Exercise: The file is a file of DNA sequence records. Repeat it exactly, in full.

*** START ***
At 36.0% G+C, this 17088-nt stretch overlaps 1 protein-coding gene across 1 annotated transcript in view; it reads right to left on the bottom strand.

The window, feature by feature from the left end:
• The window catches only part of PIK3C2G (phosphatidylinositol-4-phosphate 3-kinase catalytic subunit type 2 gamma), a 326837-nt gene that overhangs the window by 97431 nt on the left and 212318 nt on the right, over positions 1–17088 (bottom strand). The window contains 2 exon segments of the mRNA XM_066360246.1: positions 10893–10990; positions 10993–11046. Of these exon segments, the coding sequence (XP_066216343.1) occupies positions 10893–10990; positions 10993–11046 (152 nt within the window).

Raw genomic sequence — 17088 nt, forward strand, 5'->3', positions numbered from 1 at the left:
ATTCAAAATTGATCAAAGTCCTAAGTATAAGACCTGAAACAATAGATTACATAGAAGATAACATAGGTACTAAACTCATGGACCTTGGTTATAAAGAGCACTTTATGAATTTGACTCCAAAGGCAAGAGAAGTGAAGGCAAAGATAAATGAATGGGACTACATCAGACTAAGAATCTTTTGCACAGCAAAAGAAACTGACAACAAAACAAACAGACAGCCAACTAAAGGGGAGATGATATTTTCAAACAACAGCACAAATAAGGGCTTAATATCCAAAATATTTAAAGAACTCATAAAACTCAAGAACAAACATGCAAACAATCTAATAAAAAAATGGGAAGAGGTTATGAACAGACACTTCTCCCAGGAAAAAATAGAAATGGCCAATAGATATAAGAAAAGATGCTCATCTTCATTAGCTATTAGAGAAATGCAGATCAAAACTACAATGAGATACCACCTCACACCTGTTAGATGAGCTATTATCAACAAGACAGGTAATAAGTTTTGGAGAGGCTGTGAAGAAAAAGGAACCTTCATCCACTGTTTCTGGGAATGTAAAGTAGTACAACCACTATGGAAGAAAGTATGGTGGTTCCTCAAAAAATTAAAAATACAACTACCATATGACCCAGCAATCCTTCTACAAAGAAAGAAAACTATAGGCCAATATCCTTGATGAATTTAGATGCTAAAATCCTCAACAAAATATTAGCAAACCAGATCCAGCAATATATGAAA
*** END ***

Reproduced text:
At 36.0% G+C, this 17088-nt stretch overlaps 1 protein-coding gene across 1 annotated transcript in view; it reads right to left on the bottom strand.

The window, feature by feature from the left end:
• The window catches only part of PIK3C2G (phosphatidylinositol-4-phosphate 3-kinase catalytic subunit type 2 gamma), a 326837-nt gene that overhangs the window by 97431 nt on the left and 212318 nt on the right, over positions 1–17088 (bottom strand). The window contains 2 exon segments of the mRNA XM_066360246.1: positions 10893–10990; positions 10993–11046. Of these exon segments, the coding sequence (XP_066216343.1) occupies positions 10893–10990; positions 10993–11046 (152 nt within the window).

Raw genomic sequence — 17088 nt, forward strand, 5'->3', positions numbered from 1 at the left:
ATTCAAAATTGATCAAAGTCCTAAGTATAAGACCTGAAACAATAGATTACATAGAAGATAACATAGGTACTAAACTCATGGACCTTGGTTATAAAGAGCACTTTATGAATTTGACTCCAAAGGCAAGAGAAGTGAAGGCAAAGATAAATGAATGGGACTACATCAGACTAAGAATCTTTTGCACAGCAAAAGAAACTGACAACAAAACAAACAGACAGCCAACTAAAGGGGAGATGATATTTTCAAACAACAGCACAAATAAGGGCTTAATATCCAAAATATTTAAAGAACTCATAAAACTCAAGAACAAACATGCAAACAATCTAATAAAAAAATGGGAAGAGGTTATGAACAGACACTTCTCCCAGGAAAAAATAGAAATGGCCAATAGATATAAGAAAAGATGCTCATCTTCATTAGCTATTAGAGAAATGCAGATCAAAACTACAATGAGATACCACCTCACACCTGTTAGATGAGCTATTATCAACAAGACAGGTAATAAGTTTTGGAGAGGCTGTGAAGAAAAAGGAACCTTCATCCACTGTTTCTGGGAATGTAAAGTAGTACAACCACTATGGAAGAAAGTATGGTGGTTCCTCAAAAAATTAAAAATACAACTACCATATGACCCAGCAATCCTTCTACAAAGAAAGAAAACTATAGGCCAATATCCTTGATGAATTTAGATGCTAAAATCCTCAACAAAATATTAGCAAACCAGATCCAGCAATATATGAAA